ATLANTA - Clayton County Sheriff Kem Kimbrough defended himself and his record Friday from attacks from political rival Victor Hill.
Hill, the former Sheriff of Clayton County is trying to get his office back - running against Kimbrough in an election to be held in July.
In his campaign, Hill recently launched a video advertisement, likening himself to "Batman". The ad takes an indirect stab at, Kimbrough, pointing out the county's struggle against crime.
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"The same bank was robbed twice in 24 hours," a man in the ad says. "They even stole some weapons from the SWAT team."
The ad then cuts to a shot of the men pressing a large red button, which illuminates a "Bat signal" themed especially for Hill.
"Victor's a good comedian," Kimbrough said in a conversation with 11Alive's Brenda Wood Friday. "He does know how to stretch a fact."
In his bid for the Sheriff's office, Hill has said Kimbrough lacks the strength to fight crime in Clayton County. "That's what this campaign is about," Hill said. "It's about whose strong enough to fight the crime and run the bad guys out of this county."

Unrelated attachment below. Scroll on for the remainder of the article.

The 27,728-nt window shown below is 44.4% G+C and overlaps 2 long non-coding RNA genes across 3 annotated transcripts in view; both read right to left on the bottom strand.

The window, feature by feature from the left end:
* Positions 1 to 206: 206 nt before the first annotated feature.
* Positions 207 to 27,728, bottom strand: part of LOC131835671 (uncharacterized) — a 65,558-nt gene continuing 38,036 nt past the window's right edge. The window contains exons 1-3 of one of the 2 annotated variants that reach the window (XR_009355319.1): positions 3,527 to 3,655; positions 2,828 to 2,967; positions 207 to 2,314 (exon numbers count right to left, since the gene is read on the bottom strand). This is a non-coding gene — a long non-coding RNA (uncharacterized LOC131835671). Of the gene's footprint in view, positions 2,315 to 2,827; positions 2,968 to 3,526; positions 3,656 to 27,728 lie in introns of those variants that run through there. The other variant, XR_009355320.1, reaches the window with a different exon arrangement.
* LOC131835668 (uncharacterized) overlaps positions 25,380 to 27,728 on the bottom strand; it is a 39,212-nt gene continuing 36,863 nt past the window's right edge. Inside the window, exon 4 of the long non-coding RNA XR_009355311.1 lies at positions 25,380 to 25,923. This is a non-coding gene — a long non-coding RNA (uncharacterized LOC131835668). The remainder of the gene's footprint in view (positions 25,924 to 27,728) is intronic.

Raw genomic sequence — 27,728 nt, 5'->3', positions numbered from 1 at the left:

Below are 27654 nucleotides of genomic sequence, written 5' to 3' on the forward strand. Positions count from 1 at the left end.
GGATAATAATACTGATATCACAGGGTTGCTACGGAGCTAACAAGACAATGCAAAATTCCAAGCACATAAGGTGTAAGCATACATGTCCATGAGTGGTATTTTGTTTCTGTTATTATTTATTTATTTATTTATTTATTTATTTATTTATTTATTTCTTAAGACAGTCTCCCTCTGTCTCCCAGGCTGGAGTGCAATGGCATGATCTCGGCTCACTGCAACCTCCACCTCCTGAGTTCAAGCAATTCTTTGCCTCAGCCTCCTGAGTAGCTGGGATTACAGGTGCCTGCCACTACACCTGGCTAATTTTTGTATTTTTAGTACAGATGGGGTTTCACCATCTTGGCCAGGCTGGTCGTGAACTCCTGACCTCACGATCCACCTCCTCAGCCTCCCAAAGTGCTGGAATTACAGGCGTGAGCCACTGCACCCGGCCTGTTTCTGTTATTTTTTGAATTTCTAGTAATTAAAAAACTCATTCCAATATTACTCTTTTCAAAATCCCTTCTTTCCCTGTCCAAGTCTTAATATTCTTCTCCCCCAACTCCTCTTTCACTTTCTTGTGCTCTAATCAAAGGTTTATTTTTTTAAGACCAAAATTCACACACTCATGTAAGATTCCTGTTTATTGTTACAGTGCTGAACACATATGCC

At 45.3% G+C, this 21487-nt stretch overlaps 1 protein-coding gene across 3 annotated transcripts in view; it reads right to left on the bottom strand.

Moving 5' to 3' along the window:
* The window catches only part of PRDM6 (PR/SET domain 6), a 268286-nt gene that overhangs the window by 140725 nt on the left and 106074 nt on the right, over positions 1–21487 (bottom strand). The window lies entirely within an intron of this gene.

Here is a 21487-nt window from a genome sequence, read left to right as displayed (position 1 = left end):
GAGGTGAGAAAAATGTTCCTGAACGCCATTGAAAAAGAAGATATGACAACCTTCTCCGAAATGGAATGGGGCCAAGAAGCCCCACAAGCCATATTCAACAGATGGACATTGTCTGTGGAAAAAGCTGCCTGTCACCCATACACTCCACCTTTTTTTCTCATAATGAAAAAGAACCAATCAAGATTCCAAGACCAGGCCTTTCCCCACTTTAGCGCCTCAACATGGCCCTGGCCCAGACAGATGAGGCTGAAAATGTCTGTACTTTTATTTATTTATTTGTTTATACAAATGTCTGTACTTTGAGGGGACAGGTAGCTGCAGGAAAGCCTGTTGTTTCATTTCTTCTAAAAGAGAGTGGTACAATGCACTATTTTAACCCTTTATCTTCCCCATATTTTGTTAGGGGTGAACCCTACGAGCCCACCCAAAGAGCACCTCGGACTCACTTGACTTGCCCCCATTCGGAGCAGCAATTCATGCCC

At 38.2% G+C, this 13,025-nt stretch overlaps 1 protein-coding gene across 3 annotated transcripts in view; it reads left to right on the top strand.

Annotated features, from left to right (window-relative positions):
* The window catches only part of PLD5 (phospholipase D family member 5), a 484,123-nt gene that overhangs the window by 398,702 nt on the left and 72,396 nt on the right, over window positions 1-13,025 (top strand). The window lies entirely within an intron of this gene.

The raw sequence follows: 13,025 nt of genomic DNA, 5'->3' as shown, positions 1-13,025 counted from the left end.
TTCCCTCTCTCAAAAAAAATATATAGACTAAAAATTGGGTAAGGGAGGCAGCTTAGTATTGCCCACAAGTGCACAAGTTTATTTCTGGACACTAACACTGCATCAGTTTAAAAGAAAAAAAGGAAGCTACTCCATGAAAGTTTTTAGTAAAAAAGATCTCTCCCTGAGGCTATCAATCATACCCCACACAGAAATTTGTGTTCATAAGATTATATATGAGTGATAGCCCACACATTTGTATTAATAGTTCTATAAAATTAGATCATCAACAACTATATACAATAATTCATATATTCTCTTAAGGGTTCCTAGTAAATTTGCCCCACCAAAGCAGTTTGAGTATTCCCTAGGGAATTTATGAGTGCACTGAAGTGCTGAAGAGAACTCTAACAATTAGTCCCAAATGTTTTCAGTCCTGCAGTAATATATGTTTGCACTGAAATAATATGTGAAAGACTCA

But Friday, Kimbrough took exception to Hill's account of the crime situation in the county. "I think the citizens of Clayton County have seen a marked decrease in the amount of crime," Kimbrough said.
Kimbrough said Clayton County saw its highest crime rates in the years between 2005 and 2008, when Victor Hill was the Sheriff of the county. "Those are the years that Clayton County had the highest crime and the most violent crime in history."
Hill's attempt at reelection may be considered an uphill battle. In the past, he was accused of questionable firings, lawsuits and public battles with other county leaders.
Putting his past controversies behind him may be easier said than done. As Hill mounts his bid for the Sheriff's office, he faces an investigation by a grand jury and has been accused of theft and improper use of a county credit card.
The reality is that everyone knows what Victor Hill did when he was in office," Kimbrough said. "He's never accounted for those facts."
"When he was given an opportunity to testify before a grand jury, he took the fifth amendment," Kimbrough said. "You always take the fifth amendment when you have something to hide."